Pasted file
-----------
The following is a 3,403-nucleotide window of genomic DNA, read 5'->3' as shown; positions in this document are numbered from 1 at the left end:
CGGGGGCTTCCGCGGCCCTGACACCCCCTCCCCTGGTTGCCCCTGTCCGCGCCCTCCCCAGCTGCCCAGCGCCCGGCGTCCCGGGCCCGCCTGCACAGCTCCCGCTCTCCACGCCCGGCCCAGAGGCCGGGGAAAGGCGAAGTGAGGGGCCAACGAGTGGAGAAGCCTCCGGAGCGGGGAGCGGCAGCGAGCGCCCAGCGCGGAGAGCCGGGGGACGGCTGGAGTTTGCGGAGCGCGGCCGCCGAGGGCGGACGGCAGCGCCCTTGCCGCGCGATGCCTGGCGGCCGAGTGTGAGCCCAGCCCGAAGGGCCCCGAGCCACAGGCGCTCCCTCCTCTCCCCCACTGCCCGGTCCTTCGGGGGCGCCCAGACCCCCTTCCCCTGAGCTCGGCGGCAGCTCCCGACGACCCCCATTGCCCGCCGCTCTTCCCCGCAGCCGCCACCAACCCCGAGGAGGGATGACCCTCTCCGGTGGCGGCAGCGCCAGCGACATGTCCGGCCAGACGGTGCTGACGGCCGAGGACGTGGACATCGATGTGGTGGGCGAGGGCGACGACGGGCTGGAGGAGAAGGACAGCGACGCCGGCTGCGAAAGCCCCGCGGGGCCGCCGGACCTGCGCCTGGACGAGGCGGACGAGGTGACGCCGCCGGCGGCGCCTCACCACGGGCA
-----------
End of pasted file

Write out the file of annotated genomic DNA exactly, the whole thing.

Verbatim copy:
The following is a 3,403-nucleotide window of genomic DNA, read 5'->3' as shown; positions in this document are numbered from 1 at the left end:
CGGGGGCTTCCGCGGCCCTGACACCCCCTCCCCTGGTTGCCCCTGTCCGCGCCCTCCCCAGCTGCCCAGCGCCCGGCGTCCCGGGCCCGCCTGCACAGCTCCCGCTCTCCACGCCCGGCCCAGAGGCCGGGGAAAGGCGAAGTGAGGGGCCAACGAGTGGAGAAGCCTCCGGAGCGGGGAGCGGCAGCGAGCGCCCAGCGCGGAGAGCCGGGGGACGGCTGGAGTTTGCGGAGCGCGGCCGCCGAGGGCGGACGGCAGCGCCCTTGCCGCGCGATGCCTGGCGGCCGAGTGTGAGCCCAGCCCGAAGGGCCCCGAGCCACAGGCGCTCCCTCCTCTCCCCCACTGCCCGGTCCTTCGGGGGCGCCCAGACCCCCTTCCCCTGAGCTCGGCGGCAGCTCCCGACGACCCCCATTGCCCGCCGCTCTTCCCCGCAGCCGCCACCAACCCCGAGGAGGGATGACCCTCTCCGGTGGCGGCAGCGCCAGCGACATGTCCGGCCAGACGGTGCTGACGGCCGAGGACGTGGACATCGATGTGGTGGGCGAGGGCGACGACGGGCTGGAGGAGAAGGACAGCGACGCCGGCTGCGAAAGCCCCGCGGGGCCGCCGGACCTGCGCCTGGACGAGGCGGACGAGGTGACGCCGCCGGCGGCGCCTCACCACGGGCA